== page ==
My husband is a gadget freak.
He loves anything electronic, as long as it serves him and makes his life easier or more efficient. If it’s new and bigger and better and faster, he’s talking about it. Oh, how he talks about it. He talked about wanting to get an iPad when they first came out, and finally got one two years ago.
I did the math, and that is about two years of hearing about how he wants an iPad. It’s maddening, the frequency with which the love of my life can talk about electronics and how much he desires new electronics.
TVs, phones, computers, headphones, speakers, and I don’t know what else – the thingy that sits under the TV and works out whether we watch TV or a DVD? – I don’t know what that is. But the man is obsessed. Did you know that they come out with new electronics every 6.8 seconds?
I’m sort of a Neo-Luddite.
I rarely watch TV, have a three (four? five?) year old laptop, own a Kindle that I sometimes use. I don’t get excited about gadgets, do not geek out when something that fits in the palm of my hand allows me to operate more efficiently. We got a DSLR camera recently because our point and shoot was comically horrible, and I am still so discouraged that this new camera didn’t immediately improve my photography skills that I can’t even bear to figure out how to use it. It’s overwhelming.
Do you need a nap? I think I need a nap.
Up until 2012 I had a flip phone – you know, the one that was so small you could fit it into your sock? Or lose it in the bottom of your purse? My husband raged against its inadequacy. It had a prepaid plan (hello, one-income family), had horrible service, and was never turned on. He hated that I was not available every second, hated that I didn’t text because it was too hard, hated that I couldn’t use it everywhere. I loved it for all of these reasons.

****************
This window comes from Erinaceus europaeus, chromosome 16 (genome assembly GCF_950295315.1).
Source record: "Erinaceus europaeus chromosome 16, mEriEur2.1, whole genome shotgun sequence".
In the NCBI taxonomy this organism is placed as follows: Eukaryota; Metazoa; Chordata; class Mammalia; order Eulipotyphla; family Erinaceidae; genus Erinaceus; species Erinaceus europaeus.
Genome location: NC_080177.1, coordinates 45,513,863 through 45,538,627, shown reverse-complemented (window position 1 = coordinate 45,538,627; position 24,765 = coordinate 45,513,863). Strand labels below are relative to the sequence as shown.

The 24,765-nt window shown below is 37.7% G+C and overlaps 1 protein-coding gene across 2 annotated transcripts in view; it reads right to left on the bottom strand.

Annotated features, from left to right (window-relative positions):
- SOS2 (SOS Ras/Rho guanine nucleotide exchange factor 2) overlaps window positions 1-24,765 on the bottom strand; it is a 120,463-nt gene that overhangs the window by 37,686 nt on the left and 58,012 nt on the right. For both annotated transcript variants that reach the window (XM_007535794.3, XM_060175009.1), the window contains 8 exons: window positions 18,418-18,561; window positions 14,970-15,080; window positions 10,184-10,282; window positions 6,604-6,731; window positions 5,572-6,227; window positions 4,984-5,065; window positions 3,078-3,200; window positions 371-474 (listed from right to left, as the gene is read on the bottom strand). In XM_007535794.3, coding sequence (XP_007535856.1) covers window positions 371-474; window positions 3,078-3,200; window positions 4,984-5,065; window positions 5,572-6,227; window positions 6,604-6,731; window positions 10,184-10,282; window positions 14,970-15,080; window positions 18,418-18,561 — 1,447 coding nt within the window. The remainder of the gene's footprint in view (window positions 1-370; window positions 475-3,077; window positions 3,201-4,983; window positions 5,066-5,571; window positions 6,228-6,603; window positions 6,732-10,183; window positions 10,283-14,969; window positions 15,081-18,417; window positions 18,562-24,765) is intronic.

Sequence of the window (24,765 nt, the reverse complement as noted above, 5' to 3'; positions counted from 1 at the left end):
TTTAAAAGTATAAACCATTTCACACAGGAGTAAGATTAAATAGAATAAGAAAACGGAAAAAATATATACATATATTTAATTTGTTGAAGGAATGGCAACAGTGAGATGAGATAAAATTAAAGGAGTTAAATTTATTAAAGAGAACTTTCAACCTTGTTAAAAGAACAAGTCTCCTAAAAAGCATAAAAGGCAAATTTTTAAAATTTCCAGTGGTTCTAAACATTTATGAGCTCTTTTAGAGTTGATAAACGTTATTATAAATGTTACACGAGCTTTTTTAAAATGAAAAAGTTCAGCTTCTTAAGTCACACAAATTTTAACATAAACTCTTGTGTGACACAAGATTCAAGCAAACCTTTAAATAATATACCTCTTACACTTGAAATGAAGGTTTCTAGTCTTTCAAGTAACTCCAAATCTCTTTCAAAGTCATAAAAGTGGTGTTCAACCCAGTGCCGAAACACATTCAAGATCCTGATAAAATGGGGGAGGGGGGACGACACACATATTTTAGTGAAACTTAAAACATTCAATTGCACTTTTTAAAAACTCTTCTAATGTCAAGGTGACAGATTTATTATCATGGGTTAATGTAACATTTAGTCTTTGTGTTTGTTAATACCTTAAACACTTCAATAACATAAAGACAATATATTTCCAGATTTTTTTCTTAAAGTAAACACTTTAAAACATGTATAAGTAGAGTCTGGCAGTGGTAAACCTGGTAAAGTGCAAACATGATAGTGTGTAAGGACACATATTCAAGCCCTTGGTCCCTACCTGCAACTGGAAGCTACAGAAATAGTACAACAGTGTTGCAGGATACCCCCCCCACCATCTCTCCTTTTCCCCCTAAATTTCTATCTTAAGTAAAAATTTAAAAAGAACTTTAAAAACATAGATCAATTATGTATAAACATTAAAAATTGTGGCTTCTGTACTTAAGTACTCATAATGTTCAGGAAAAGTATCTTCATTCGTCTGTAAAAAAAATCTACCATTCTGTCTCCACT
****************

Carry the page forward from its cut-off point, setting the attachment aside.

I’m such a fun wife.
So on Christmas of 2012 he gave me an upgrade: a rectangular smartphone with a slide-out keyboard. I liked the keyboard, but because the phone was on the same network as my little flip, it still had horrible service in our area and the smartphone technology was just not up to par. In addition, it had its own little quirks - sometimes it would turn off and I couldn’t get it turned back on. It ended up lost in the bottom of my purse, too. I actually hated this imposter phone.
Determined to make me love electronics, my husband purchased for me this past Christmas a real smartphone, the kind that has a touchscreen keyboard and all these linky-appy things that people use when they’ve got their noses in their phones. He set it all up for me, and when he handed it over, he might have held his breath hoping that I would finally embrace the Information Age.
It’s sort of magic. When I take pictures, the phone makes some of them sparkle. When I first logged onto the phone, everyone who I have ever communicated with on the internet was right in my contacts list. I can do facebook, twitter, read books from my kindle right on my phone. A few times I have used it to give me directions! The other day I toyed with the idea of entering all my activities into the calendar so I don’t have to drag my book calendar with me to the doctor’s office when I need to make an appointment, something that my husband has asked me to do electronically for a few years now and I have dug in my heels because you don’t need to know what I’m doing.
I love this phone.
I hate it when he’s right.
A picture of my phone, taken with my DSLR.
Watch out, Annie Leibovitz. I’m coming.
This post inspired by:
Prompt 4: Something new you’re loving.